Pegasus spyware active in 45 countries, Citizen Lab says

An infamous brand of mobile spyware may be operating in 45 countries as part of a sprawling footprint that could enable human rights abuses, according to a new report.
The Thanos ransomware used in the attacks has gained traction on underground forums (Getty Images).

An infamous brand of mobile spyware may be operating in 45 countries as part of a sprawling footprint that could enable human rights abuses, according to a new report.

The Pegasus spyware made by Israeli surveillance company NSO Group correlated with more than a thousand IP addresses over a two year-study conducted by The Citizen Lab, a research and development organization at the University of Toronto. The Pegasus spyware attempts to lure targets into clinking on links and then delivers zero-day exploits to breach the defenses of iPhones and Android phones.

Several of the countries where the researchers detected Pegasus have poor human rights records, such as Bahrain, Kazakhstan, and Saudi Arabia. “Our findings paint a bleak picture of the human rights risks of NSO’s global proliferation,” the report states. At least 10 operators of the spyware “appear to be actively engaged in cross-border surveillance,” according to Citizen Lab, pointing to the geopolitical realities of nation-state spying.

An NSO Group representative could not be reached for comment on the Citizen Lab report. A company spokesperson told Motherboard that NSO Group does not operate in many of the countries listed in the report. The company says its product is used by law enforcement agencies to investigate and prevent crime and terror.


Citizen Lab counters that its results inevitably include non-NSO Group customers because there appear to be Pegasus users operating in multiple countries. The research also notes that the use of location-spoofing tools like VPNs “may skew our geolocation results.”

The surveillance company gained notoriety in 2016 after Citizen Lab produced evidence that the United Arab Emirates government had used Pegasus to spy on human rights activist Ahmed Mansoor, who has since been sentenced to ten years in prison for social media posts.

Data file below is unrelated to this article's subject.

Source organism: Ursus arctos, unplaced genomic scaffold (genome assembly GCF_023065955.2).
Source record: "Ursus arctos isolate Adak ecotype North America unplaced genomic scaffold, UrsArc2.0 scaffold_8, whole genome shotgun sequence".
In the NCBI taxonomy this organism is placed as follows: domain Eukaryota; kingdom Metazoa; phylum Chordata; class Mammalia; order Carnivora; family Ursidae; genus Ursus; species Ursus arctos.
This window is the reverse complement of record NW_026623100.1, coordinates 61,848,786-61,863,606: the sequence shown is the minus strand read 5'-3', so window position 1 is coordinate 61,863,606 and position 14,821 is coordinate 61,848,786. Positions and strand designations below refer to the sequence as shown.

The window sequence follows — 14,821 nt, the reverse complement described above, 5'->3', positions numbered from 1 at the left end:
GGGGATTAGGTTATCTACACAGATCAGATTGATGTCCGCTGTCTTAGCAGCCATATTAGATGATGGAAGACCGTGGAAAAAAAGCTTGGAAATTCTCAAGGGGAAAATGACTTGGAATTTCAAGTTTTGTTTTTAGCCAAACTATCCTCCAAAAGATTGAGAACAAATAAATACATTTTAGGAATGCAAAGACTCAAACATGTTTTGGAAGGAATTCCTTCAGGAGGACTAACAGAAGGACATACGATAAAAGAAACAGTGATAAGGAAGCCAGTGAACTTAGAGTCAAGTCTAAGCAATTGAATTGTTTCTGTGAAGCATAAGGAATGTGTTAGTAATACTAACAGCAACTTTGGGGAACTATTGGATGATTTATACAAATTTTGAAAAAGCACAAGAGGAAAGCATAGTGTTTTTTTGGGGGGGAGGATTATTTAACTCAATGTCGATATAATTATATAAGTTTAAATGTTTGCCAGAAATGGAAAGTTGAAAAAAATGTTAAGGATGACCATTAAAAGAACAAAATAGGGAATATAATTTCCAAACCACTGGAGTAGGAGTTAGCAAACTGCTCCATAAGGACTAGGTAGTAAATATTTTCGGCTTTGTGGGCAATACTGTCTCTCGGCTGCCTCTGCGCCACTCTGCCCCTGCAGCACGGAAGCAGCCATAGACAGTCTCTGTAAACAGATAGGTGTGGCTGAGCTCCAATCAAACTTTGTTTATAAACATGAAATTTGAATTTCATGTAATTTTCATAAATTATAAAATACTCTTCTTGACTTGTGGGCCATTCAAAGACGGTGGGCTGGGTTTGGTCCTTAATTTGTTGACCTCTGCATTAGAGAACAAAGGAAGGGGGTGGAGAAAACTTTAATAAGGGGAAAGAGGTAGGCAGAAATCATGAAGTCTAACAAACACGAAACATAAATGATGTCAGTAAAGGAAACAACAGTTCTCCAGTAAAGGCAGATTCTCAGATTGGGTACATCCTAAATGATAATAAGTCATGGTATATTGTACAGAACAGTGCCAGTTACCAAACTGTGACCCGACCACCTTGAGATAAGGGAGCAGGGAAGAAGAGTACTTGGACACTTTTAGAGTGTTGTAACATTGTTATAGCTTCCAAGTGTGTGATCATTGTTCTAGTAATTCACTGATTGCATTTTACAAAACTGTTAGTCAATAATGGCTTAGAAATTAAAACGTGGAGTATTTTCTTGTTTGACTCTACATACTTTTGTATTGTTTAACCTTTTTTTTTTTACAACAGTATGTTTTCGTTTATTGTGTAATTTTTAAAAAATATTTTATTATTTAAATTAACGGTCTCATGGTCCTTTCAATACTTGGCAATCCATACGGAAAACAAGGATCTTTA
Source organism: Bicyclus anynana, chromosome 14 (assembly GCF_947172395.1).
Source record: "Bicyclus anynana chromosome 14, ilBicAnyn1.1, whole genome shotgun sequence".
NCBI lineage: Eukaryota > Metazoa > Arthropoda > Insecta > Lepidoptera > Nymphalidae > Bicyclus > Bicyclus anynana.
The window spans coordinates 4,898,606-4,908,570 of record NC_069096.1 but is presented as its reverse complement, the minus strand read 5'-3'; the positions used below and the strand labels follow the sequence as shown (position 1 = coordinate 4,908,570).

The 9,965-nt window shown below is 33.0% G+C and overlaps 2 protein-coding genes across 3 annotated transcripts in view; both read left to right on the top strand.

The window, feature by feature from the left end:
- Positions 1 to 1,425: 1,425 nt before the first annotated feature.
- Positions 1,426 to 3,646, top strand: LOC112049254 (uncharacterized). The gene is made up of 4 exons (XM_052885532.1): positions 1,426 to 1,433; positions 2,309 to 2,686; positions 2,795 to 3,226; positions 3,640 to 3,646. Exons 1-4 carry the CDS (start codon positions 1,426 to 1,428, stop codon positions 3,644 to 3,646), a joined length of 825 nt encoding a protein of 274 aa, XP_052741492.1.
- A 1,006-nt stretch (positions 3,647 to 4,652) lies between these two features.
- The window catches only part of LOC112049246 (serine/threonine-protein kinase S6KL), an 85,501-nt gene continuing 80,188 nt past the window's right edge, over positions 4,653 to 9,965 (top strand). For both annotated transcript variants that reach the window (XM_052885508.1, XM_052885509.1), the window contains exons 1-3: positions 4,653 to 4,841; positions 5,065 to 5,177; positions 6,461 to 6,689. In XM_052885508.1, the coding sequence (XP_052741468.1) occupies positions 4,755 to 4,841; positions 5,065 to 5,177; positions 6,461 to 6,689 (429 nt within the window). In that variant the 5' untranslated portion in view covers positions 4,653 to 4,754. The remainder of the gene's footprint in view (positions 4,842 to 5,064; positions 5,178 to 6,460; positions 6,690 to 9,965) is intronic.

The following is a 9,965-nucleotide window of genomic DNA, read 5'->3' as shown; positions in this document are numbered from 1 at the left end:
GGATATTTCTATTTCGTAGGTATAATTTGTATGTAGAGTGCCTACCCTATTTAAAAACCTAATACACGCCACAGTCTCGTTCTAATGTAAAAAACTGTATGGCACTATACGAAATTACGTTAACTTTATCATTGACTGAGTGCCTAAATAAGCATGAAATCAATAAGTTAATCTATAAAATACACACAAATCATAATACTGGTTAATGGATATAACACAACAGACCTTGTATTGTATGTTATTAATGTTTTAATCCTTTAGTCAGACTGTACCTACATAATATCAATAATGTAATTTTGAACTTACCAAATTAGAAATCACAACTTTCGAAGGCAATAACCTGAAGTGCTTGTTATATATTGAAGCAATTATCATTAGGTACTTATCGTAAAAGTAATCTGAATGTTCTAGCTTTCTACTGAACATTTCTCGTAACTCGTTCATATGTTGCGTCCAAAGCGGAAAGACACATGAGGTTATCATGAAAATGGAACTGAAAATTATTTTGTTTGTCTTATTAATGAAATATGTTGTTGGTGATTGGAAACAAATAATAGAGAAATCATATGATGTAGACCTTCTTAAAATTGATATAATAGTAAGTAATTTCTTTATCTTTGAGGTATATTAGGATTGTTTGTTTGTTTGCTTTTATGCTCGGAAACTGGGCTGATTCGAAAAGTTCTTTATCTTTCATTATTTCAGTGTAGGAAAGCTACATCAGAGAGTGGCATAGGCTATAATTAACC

NSO Group’s surveillance tools are highly coveted. A former company employee has been charged with stealing and trying to sell NSO Group’s proprietary code on the dark web for $50 million in cryptocurrency, the Israeli justice ministry said in July.

NSO Group is not the only spyware company to apparently rub shoulders with autocratic regimes. A report in May from nonprofit Access Now documented how malware from another vendor, FinFisher, was used to target critics of the Turkish government.

Sean Lyngaas

Written by Sean Lyngaas

Sean Lyngaas is CyberScoop’s Senior Reporter covering the Department of Homeland Security and Congress. He was previously a freelance journalist in West Africa, where he covered everything from a presidential election in Ghana to military mutinies in Ivory Coast for The New York Times. Lyngaas’ reporting also has appeared in The Washington Post, The Economist and the BBC, among other outlets. His investigation of cybersecurity issues in the nuclear sector, backed by a grant from the Pulitzer Center on Crisis Reporting, won plaudits from industrial security experts. He was previously a reporter with Federal Computer Week and, before that, with Smart Grid Today. Sean earned a B.A. in public policy from Duke University and an M.A. in International Relations from The Fletcher School of Law and Diplomacy at Tufts University.

Latest Podcasts